windows 7 enterprise cost buy adobe creative suite cs3 web premium buy autocad plant 3d discount reason 4.0 best price ms office 2003 cheapest roxio creator 2010 purchase office 2007 professional plus microsoft expression studio 3 price best buy quicken 2011 home & business best price final cut pro 6 buy punch home design architectural series 5000 buy acronis true image echo workstation buy microsoft office visio professional 2007 purchase 2007 powerpoint buy adobe cs3 design premium mac
  • purchase autodesk inventor professional best buy microsoft expression web 2 buy mapguide enterprise purchase revit structure adobe cs4 mac cheap best price paint shop pro photo x2 ultimate buy microsoft office word buy vmware fusion uk aperture 3 student discount price of solidworks license buy windows 8 product key cost of adobe captivate 4 buy windows 7 for students buy access 2010 online buy adobe indesign cs5 for mac

  • You Ask, I Answer: Omega 3 Insufficiency

    toasted-nori-sheets-withbamboo-mat-largeI have to thank you for explaining the differences between omega-3 fatty acids so clearly. Now, when I read about ALA, DHA, and EPA in books and magazines, I know what is being discussed!

    I still have one nagging question.  How do you know if you have an omega-3 deficiency?

    I know that some vitamin deficiencies cause hair loss and fatigue.  So, are there any warning signs that you need more omega 3 fatty acids in your diet?

    Also, what happens if someone gets enough of one type of omega-3 fatty acid (like DHA) but another (like ALA)?

    – Brittany Harwitz
    (Location Withheld)

    Mild fatty acid deficiencies usually do not manifest as physical symptoms.

    Moderate deficiencies are a little easier to spot.  Tell-tale signs include dry and scaly skin, liver complications, and, in young children, stunted growth.

    Complete — or “true” — deficiencies are very rare and only seen in instances of extremely restrictive diets.

    The main concern from insufficient omega-3 fatty acid intake is that, most likely, it means you are consuming a higher amount of omega-6 fatty acids.  For information on why this is problematic, please read this post.

    As far as what happens if someone consumed very high amounts of one type of omega-3 and not enough of another (to learn about the three varieties of omega-3 fatty acids, please read this post), keep in mind that while they share many properties, each of the fatty acids also provides different health benefits:

    • ALA (found in flaxseeds, walnuts, and tempeh) helps lower inflammation as well as coronary heart disease risk
    • DHA (found in some fatty fish and microalgae) has been linked to reduced rates of coronary heart disease and inflammation, improved memory function, lowered triglycerides, and reduced risk of hypertension
    • EPA (also found in some fatty fish and sea vegetables) helps reduce coronary heart disease risk and inflammation, improves blood flow, and reduces blood platelet aggregation (and, hence, atherosclerosis risk)

    Although ALA can be converted to DHA and EPA, some complications can arise.  This is why diets that meet DHA and EPA needs but not ALA needs are more protective than those which meet ALA needs sufficiently, but fall short with DHA and EPA.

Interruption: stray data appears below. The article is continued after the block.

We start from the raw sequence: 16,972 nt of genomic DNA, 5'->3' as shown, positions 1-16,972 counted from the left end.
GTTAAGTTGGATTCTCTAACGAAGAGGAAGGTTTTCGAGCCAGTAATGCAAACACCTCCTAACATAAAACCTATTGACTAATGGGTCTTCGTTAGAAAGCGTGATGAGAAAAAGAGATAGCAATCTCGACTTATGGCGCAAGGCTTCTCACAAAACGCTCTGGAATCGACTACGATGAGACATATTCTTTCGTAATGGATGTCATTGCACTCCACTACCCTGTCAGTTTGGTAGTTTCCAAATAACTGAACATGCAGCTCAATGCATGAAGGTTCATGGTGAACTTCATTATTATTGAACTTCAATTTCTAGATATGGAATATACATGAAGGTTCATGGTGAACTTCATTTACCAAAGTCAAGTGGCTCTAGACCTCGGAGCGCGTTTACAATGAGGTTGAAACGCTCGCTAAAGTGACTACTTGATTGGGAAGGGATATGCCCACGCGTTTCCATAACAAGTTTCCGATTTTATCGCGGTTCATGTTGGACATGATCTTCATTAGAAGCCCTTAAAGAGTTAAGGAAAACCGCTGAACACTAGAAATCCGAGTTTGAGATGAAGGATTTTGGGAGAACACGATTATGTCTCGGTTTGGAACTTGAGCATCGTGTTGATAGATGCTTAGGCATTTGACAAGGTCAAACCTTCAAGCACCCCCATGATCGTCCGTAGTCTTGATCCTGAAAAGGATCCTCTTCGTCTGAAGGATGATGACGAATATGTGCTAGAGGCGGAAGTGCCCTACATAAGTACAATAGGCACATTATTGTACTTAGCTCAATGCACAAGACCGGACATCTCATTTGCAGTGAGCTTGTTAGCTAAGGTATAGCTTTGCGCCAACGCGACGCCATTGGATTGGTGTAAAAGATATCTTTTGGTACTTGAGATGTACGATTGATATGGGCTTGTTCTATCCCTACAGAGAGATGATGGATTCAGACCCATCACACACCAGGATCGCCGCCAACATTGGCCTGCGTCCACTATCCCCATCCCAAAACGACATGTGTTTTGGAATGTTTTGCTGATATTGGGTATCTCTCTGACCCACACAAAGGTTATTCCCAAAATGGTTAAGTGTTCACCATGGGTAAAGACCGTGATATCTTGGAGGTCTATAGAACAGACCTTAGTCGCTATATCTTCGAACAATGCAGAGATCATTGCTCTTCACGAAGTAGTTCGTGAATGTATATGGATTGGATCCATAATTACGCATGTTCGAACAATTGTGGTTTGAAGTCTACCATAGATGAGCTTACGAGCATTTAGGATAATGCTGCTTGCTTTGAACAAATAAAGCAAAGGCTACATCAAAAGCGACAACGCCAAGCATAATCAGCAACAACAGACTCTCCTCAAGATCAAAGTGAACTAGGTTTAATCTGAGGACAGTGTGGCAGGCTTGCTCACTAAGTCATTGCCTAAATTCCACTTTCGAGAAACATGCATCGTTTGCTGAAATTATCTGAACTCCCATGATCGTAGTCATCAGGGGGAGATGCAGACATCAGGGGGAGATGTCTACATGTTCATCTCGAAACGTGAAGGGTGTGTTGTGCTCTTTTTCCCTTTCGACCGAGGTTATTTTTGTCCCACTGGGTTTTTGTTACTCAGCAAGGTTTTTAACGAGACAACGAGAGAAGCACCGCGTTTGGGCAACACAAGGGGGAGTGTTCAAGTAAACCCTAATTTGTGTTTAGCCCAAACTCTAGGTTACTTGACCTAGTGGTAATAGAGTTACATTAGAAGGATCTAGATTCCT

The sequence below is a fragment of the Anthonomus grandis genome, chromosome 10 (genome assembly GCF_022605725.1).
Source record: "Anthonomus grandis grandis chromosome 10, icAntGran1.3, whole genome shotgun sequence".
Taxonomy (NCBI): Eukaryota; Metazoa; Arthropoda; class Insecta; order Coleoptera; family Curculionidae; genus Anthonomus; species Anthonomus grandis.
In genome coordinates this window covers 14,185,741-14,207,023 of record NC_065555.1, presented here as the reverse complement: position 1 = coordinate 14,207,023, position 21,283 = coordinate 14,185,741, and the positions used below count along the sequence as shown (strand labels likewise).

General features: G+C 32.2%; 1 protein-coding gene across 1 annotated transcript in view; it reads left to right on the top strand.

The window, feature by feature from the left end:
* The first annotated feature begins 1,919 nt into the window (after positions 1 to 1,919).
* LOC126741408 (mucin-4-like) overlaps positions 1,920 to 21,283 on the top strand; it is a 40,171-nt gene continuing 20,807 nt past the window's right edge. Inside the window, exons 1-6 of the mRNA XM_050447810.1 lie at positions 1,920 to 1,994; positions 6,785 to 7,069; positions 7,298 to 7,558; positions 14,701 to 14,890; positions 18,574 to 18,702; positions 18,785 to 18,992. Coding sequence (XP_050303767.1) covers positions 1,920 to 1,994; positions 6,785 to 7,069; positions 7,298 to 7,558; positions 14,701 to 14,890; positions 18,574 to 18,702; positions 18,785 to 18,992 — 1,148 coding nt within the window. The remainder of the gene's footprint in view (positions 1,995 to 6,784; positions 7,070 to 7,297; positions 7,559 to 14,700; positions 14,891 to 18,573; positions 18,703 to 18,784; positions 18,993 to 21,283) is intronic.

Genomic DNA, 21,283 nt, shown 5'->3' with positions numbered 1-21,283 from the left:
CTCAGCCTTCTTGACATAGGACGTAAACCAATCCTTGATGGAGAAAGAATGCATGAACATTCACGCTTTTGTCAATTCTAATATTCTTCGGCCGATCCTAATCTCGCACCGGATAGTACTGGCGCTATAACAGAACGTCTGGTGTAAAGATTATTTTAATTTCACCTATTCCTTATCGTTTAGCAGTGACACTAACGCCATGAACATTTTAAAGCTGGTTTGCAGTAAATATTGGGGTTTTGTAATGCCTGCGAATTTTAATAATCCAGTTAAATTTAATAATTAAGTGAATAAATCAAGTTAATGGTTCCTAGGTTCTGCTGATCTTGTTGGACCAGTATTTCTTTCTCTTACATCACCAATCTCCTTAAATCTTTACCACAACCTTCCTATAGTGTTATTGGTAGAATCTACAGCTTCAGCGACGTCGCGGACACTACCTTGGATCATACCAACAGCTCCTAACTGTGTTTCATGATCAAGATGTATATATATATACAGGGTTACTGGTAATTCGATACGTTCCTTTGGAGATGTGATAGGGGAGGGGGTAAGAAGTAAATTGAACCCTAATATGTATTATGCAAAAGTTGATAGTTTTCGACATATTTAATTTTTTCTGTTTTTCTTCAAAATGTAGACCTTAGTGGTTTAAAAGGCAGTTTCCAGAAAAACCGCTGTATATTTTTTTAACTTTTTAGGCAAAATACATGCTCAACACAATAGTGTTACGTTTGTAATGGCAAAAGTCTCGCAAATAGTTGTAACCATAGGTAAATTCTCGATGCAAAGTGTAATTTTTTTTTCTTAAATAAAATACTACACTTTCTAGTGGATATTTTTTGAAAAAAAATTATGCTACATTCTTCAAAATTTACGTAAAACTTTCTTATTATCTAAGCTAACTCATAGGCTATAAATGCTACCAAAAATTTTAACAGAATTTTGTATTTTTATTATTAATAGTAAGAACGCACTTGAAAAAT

Whenever possible, try to get your omega-3 fatty acids from food, rather than supplements.  These foods also contain vitamins, minerals, and/or phytonutrients that work synergistically and enable the omega 3s to work more efficiently.  This is not to say omega-3 supplements are a waste of money — they are not.



    1. Kathy R. said on May 29th, 2010

      I’ve heard that Omega 3s would improve HDL. Is this true?

    2. Andy Bellatti said on May 29th, 2010


    3. Kathy R. said on May 31st, 2010

      What about the foods that companies market saying they have added Omega-3s? (i.e., Smart Balance has butter, peanut butter, milk, a bunch of different items). Is that something that we can believe?

    4. Andy Bellatti said on June 1st, 2010

      Yes, those claims are true. Keep in mind, though, most of those fortified products contain only ALA (as opposed to a combination of ALA, DPA, and EHA).

    5. Kathy R. said on June 1st, 2010

      Thanks for the answers to my questions! Unfortunately, the only fish I can stand to eat is canned tuna, and that is really pushing it. Is that sufficient? If so, how much per week? I was taking fish oil supplements until I saw a report on PCB being in them. Any advice for me?

    6. Courtney R. said on June 3rd, 2010

      What advice would you give patients if they are definitely not going to consume fish? Would you then recommend a fish oil supplement? There has not been a postion statement on this subject from any major health organization or the ADA so I am still on the fence with what I recommend to my patients ( I am an RD). I have Evelyn Tribole’s book The Ultimate Omega-3 diet which I find is an excellent resource.

    7. Andy Bellatti said on June 4th, 2010


      Sea vegetables are my first recommendation. Otherwise, a DHA and EPA supplement is in order. It doesn’t necessarily have to be from fish; I recommend algae-based supplements for many vegan clients.

    Leave a Reply